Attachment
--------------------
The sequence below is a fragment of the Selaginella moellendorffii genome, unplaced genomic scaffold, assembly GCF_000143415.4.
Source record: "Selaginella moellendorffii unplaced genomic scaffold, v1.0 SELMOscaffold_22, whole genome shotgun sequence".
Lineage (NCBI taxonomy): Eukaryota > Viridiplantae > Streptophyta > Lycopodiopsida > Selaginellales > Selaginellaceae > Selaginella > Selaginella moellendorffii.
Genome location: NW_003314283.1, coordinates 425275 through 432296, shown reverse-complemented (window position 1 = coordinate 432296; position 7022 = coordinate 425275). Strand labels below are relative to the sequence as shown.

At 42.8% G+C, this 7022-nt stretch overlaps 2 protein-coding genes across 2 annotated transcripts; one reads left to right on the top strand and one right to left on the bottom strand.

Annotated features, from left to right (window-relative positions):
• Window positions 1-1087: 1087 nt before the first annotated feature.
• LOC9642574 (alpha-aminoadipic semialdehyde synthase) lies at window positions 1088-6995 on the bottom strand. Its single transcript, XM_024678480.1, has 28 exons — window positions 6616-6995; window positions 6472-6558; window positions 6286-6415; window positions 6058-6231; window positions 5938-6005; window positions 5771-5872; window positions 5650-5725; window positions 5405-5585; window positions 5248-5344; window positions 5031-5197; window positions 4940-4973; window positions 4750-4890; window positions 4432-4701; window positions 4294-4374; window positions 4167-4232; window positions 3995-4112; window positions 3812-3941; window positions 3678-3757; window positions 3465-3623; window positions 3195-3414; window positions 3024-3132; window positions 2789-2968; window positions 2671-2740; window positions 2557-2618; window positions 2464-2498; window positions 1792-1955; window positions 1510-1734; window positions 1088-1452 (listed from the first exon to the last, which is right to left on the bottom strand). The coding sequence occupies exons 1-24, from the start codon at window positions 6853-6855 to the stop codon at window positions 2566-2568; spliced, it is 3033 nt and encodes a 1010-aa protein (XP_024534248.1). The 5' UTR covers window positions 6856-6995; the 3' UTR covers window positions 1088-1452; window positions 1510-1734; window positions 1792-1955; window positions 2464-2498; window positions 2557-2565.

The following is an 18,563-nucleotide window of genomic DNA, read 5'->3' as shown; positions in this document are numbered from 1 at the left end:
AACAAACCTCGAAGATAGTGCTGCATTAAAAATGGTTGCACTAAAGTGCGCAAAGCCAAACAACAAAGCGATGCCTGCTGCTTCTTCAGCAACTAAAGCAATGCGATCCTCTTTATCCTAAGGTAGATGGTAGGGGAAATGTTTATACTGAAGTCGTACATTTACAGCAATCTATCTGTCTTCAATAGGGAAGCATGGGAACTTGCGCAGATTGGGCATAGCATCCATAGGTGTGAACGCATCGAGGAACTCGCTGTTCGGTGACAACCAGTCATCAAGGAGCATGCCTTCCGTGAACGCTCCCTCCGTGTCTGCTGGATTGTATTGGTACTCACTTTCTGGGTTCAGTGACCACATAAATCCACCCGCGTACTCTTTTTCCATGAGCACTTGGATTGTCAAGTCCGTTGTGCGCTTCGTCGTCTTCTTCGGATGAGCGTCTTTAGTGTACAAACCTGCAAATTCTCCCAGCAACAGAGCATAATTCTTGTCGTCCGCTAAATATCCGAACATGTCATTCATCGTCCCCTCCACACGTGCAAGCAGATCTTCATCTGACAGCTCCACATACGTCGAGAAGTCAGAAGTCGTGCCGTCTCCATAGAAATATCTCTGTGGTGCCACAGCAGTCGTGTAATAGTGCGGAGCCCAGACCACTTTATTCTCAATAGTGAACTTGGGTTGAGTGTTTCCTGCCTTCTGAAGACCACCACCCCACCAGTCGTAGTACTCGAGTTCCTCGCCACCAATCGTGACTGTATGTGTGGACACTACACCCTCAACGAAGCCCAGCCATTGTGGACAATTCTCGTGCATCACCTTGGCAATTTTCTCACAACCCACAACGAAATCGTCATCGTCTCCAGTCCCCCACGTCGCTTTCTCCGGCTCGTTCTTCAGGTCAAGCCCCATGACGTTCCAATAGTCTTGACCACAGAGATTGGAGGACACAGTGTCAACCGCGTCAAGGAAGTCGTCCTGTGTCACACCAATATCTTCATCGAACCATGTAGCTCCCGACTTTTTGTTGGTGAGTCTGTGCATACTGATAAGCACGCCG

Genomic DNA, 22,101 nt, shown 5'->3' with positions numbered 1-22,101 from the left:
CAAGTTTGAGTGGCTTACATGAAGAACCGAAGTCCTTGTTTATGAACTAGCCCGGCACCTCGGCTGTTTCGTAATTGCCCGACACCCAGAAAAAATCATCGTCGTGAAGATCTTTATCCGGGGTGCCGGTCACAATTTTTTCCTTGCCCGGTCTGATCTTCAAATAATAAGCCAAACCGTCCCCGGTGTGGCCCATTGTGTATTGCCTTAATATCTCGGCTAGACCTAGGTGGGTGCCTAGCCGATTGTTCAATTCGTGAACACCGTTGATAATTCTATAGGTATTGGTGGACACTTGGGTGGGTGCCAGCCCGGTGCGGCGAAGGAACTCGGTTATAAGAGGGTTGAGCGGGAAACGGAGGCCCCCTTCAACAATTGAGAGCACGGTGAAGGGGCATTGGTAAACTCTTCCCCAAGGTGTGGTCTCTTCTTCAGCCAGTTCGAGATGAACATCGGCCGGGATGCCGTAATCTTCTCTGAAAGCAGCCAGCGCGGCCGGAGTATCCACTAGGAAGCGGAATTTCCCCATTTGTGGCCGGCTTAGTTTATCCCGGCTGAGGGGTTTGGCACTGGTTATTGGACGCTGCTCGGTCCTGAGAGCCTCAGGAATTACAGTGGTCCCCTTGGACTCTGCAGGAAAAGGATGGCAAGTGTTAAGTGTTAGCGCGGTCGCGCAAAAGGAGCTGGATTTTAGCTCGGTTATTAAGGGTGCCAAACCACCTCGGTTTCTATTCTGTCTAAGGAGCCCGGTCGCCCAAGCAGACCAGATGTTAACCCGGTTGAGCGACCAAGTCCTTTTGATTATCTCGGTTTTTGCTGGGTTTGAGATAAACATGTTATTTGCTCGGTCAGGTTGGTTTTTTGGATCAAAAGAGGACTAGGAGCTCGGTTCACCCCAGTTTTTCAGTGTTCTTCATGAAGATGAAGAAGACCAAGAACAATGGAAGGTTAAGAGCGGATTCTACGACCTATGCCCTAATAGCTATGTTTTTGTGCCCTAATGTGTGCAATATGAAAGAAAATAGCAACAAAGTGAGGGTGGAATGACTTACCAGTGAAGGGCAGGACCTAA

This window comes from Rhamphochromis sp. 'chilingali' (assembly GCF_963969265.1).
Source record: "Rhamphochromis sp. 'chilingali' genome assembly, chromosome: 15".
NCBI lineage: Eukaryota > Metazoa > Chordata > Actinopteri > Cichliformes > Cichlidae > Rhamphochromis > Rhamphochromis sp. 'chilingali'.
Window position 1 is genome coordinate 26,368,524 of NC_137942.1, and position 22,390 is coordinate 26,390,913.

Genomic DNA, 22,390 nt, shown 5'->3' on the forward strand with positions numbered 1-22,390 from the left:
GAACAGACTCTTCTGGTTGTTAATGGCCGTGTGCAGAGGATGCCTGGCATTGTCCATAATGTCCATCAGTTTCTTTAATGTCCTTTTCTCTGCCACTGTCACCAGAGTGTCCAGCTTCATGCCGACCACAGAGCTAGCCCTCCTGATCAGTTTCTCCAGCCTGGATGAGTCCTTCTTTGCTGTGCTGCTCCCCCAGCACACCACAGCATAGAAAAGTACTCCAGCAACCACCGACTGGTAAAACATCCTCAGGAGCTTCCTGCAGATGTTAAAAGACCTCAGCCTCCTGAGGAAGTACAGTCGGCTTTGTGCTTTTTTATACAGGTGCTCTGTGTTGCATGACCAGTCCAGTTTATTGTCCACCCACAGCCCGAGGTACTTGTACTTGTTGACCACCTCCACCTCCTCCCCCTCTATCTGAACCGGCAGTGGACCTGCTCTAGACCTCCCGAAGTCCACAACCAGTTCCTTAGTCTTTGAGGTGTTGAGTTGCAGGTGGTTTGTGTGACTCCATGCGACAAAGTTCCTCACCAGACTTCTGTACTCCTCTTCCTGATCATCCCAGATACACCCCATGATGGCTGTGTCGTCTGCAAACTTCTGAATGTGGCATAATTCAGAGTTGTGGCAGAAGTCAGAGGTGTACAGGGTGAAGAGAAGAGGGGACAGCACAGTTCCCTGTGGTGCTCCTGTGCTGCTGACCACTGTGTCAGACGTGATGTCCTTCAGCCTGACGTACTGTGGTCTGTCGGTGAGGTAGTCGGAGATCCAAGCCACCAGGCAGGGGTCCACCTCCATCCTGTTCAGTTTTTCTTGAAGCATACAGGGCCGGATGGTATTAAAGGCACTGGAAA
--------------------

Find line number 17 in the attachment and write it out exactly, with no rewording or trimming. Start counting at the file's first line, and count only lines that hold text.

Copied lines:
Genomic DNA, 22,390 nt, shown 5'->3' on the forward strand with positions numbered 1-22,390 from the left: